Noon position: 55° 24’ 19” S 66° 06’ 48” W
Temperature: 5°C 42°F.
Wind speed: 40 knots
The day began with the Drake Passage at its calmest – a true ‘Drake Lake.’ Many seabirds were following behind the ship, including some ‘great’ albatrosses. These were identifiable as several Wandering Albatrosses and a few Southern Royals, since they both dwarfed the smaller Black-browed Albatrosses. Cape Petrels and Southern Giant Petrels also entertained us, occasionally landing, this attracting others to land just in case there is food.
At 10 am Juan told us all about ice, looking at the life and death of continental ice from its formation as glaciers to its breaking up into icebergs and then its final disappearance. Before lunch Expedition Leader Robin treated us to his talk about the history of the Prince Albert II, including the secrets of how the ship was refitted to become what it is today.
Channel. As we entered the channel, the wind and seas began to pick up as we caught the very edge of some rough weather that we later found was bringing Force 12 winds to the Falklands, making other ships run for cover ... thank goodness we missed it!
In the afternoon Gennadi gave us a talk about the ozone layer, based upon the research work that he had assisted with when he was based at Vernadsky Station in Antarctica. It revealed just why we needed to be careful to wear plenty of sunscreen when outside!!
As we sailed along the Beagle Channel, it was strange to see trees again although the snow capped mountains were more familiar. A few lone Black-browed Albatrosses still followed the ship to show us where we were, but gone were the Cape Petrels, replaced by Kelp Gulls and South American Terns.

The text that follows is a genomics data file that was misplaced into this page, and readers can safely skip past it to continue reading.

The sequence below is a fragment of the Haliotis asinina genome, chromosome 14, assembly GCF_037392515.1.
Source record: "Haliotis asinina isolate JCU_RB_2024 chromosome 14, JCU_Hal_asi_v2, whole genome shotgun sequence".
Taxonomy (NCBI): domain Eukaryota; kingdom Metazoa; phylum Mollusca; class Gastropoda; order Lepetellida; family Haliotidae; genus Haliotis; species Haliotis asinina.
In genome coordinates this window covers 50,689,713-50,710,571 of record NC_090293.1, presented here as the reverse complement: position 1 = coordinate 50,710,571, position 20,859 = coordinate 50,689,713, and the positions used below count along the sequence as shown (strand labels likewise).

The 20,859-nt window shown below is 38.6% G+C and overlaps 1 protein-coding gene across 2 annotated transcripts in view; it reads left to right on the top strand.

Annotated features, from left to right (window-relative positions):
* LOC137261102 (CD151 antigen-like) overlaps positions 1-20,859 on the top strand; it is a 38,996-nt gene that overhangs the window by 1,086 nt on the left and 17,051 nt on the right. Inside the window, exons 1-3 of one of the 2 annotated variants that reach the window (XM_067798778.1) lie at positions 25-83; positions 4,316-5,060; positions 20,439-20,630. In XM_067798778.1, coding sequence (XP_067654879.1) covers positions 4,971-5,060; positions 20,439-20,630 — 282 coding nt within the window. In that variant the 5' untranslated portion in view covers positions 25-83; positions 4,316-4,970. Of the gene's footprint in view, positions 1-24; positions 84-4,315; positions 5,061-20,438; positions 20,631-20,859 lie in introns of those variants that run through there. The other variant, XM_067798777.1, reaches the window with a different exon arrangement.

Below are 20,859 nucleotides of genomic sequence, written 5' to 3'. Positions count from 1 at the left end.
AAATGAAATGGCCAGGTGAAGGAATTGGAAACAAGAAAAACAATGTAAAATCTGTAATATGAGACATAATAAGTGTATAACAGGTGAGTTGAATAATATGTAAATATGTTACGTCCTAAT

The final recap was an opportunity to see all of the Expedition team together onstage, and the passengers showed their appreciation for their contribution to the trip. Dominic presented his amazing collection of more than 800 photographs which was later given to everyone as a memento of the trip. Then came the Captain’s Farewell Cocktail Party and Dinner. How quickly it had arrived!
All that was now left was packing and a last opportunity to venture into Ushuaia on a Sunday evening. The sun was still high in the sky as we docked and just behind us came there National Geographic Explorer, which had left only a few hours before us when we departed all those days ago.
As we retired to our rooms it was difficult to believe the wonderful things we had seen and experienced during the last 10 days. A trip of a lifetime indeed!!